Before every major battle (in Germania, in the arenas of Africa and in the Colosseum), Maximus bends down, grabs some dirt, and rubs it in his hand.
Now, usually we think of dirt as something you want to get off of your hands, so there's clearly something highly symbolic going down here.
First, this repeated action makes it clear that our friend Maximus isn't afraid to get his hands dirty. Literally and figuratively. This makes him, of course, the perfect general. He's not afraid to ride right into the thick of battle, or ride at the head of his cavalry.
The other important suggestions implied in Maximus' dirt-rubbing ritual is this: he's close to the natural world. He is, after all, a farmer who speaks lovingly of his rural home in Spain.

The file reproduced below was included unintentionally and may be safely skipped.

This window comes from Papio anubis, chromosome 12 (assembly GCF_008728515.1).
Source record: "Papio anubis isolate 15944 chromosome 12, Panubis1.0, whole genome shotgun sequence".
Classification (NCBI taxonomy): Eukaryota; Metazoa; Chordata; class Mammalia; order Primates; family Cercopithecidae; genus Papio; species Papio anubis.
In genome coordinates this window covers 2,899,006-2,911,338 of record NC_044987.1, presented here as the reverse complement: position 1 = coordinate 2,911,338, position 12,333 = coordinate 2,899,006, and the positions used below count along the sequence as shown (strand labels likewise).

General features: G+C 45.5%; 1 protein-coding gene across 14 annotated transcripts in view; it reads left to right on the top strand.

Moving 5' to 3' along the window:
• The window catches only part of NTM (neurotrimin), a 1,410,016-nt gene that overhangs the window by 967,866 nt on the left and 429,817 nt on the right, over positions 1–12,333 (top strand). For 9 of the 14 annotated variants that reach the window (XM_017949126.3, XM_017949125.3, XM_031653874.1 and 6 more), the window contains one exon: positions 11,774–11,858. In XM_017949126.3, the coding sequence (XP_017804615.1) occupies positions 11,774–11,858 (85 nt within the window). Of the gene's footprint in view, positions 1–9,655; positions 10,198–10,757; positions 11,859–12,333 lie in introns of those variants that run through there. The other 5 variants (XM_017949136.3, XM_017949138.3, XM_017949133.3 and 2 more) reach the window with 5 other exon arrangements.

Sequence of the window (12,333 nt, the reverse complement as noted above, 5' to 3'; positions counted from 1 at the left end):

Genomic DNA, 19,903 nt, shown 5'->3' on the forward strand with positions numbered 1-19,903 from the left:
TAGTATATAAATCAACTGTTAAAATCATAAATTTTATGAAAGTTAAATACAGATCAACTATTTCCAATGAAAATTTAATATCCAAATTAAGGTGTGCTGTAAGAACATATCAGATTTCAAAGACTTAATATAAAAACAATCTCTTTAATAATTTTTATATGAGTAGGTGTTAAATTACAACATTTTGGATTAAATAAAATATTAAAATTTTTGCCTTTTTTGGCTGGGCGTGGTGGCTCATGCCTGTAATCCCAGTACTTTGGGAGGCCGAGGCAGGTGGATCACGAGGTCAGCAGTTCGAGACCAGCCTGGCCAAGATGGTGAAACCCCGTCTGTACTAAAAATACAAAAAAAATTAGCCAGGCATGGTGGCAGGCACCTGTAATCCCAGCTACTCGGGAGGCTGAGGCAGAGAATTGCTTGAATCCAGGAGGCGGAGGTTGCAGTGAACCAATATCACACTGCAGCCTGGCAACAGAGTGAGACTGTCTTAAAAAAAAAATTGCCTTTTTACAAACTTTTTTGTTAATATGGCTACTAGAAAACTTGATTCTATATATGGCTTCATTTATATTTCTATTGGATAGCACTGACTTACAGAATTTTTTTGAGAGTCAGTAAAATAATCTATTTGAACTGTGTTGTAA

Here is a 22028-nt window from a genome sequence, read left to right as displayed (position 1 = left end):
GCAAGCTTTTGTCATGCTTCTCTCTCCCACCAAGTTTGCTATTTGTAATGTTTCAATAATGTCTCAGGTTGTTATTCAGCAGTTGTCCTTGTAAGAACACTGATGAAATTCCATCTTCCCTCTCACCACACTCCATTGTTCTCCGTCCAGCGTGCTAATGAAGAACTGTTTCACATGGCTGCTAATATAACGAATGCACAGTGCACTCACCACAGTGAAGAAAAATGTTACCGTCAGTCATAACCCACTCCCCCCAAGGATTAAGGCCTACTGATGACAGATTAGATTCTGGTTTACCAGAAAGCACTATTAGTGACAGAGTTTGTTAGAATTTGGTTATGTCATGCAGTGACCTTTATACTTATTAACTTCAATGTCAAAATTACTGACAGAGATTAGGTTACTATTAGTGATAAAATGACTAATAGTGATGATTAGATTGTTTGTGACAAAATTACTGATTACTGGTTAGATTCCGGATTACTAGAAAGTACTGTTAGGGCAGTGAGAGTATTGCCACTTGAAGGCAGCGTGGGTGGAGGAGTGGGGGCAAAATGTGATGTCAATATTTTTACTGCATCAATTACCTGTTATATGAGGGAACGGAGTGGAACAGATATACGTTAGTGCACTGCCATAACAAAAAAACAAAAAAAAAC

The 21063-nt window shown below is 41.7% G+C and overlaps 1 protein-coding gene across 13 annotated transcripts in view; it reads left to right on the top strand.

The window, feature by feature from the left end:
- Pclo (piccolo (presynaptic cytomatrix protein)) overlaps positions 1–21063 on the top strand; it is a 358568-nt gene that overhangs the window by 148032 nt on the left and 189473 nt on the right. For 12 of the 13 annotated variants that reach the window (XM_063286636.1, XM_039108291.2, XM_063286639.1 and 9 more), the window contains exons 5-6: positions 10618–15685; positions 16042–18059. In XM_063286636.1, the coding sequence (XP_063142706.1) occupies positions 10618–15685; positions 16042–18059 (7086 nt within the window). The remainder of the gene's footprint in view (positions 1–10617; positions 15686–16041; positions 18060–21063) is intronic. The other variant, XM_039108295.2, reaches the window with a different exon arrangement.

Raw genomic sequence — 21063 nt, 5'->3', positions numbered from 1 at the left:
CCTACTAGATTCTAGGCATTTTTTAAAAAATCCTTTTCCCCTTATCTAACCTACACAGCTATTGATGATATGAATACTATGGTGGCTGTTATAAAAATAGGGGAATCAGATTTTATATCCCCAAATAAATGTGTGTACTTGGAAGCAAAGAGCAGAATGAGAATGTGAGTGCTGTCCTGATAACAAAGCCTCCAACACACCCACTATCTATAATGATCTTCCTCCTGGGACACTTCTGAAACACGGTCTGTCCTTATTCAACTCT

But his connection to the natural world also suggests that Maximus has heroic natural-ness. His predilections, loves, and desires are all portrayed as highly "natural." He loves his wife, adores his son, and fights with honor.
This natural-ness, of course, is contrasted against Commodus's unnatural acts. Not only is he a power-hungry psycho, but he also kills his father, and mandates that his sister give him an heir.